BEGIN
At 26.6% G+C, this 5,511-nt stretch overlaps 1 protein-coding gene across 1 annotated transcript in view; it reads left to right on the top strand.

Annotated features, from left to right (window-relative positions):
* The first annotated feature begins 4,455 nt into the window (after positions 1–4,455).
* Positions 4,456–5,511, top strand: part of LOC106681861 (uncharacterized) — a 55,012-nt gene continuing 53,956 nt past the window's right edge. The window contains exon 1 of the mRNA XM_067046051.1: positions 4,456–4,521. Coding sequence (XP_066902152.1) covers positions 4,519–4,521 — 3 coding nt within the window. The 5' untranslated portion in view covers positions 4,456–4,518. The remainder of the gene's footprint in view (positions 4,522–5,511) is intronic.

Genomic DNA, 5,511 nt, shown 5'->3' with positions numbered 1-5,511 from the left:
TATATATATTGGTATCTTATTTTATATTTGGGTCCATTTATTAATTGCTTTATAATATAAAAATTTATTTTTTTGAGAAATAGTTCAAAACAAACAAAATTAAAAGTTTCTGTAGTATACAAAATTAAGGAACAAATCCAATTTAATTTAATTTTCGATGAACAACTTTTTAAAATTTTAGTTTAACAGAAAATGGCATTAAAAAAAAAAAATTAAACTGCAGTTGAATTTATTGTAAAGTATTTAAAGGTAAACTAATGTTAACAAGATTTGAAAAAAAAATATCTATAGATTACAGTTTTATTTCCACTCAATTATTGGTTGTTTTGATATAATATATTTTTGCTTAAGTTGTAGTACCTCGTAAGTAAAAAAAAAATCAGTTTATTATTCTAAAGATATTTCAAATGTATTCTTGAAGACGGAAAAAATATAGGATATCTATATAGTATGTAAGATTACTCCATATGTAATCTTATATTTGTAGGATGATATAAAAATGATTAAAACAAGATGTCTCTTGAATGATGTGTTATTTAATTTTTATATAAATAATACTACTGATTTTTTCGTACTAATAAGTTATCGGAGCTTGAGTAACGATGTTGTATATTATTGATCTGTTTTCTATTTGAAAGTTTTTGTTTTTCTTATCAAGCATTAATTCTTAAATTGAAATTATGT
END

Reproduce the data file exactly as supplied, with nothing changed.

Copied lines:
At 26.6% G+C, this 5,511-nt stretch overlaps 1 protein-coding gene across 1 annotated transcript in view; it reads left to right on the top strand.

Annotated features, from left to right (window-relative positions):
* The first annotated feature begins 4,455 nt into the window (after positions 1–4,455).
* Positions 4,456–5,511, top strand: part of LOC106681861 (uncharacterized) — a 55,012-nt gene continuing 53,956 nt past the window's right edge. The window contains exon 1 of the mRNA XM_067046051.1: positions 4,456–4,521. Coding sequence (XP_066902152.1) covers positions 4,519–4,521 — 3 coding nt within the window. The 5' untranslated portion in view covers positions 4,456–4,518. The remainder of the gene's footprint in view (positions 4,522–5,511) is intronic.

Genomic DNA, 5,511 nt, shown 5'->3' with positions numbered 1-5,511 from the left:
TATATATATTGGTATCTTATTTTATATTTGGGTCCATTTATTAATTGCTTTATAATATAAAAATTTATTTTTTTGAGAAATAGTTCAAAACAAACAAAATTAAAAGTTTCTGTAGTATACAAAATTAAGGAACAAATCCAATTTAATTTAATTTTCGATGAACAACTTTTTAAAATTTTAGTTTAACAGAAAATGGCATTAAAAAAAAAAAATTAAACTGCAGTTGAATTTATTGTAAAGTATTTAAAGGTAAACTAATGTTAACAAGATTTGAAAAAAAAATATCTATAGATTACAGTTTTATTTCCACTCAATTATTGGTTGTTTTGATATAATATATTTTTGCTTAAGTTGTAGTACCTCGTAAGTAAAAAAAAAATCAGTTTATTATTCTAAAGATATTTCAAATGTATTCTTGAAGACGGAAAAAATATAGGATATCTATATAGTATGTAAGATTACTCCATATGTAATCTTATATTTGTAGGATGATATAAAAATGATTAAAACAAGATGTCTCTTGAATGATGTGTTATTTAATTTTTATATAAATAATACTACTGATTTTTTCGTACTAATAAGTTATCGGAGCTTGAGTAACGATGTTGTATATTATTGATCTGTTTTCTATTTGAAAGTTTTTGTTTTTCTTATCAAGCATTAATTCTTAAATTGAAATTATGT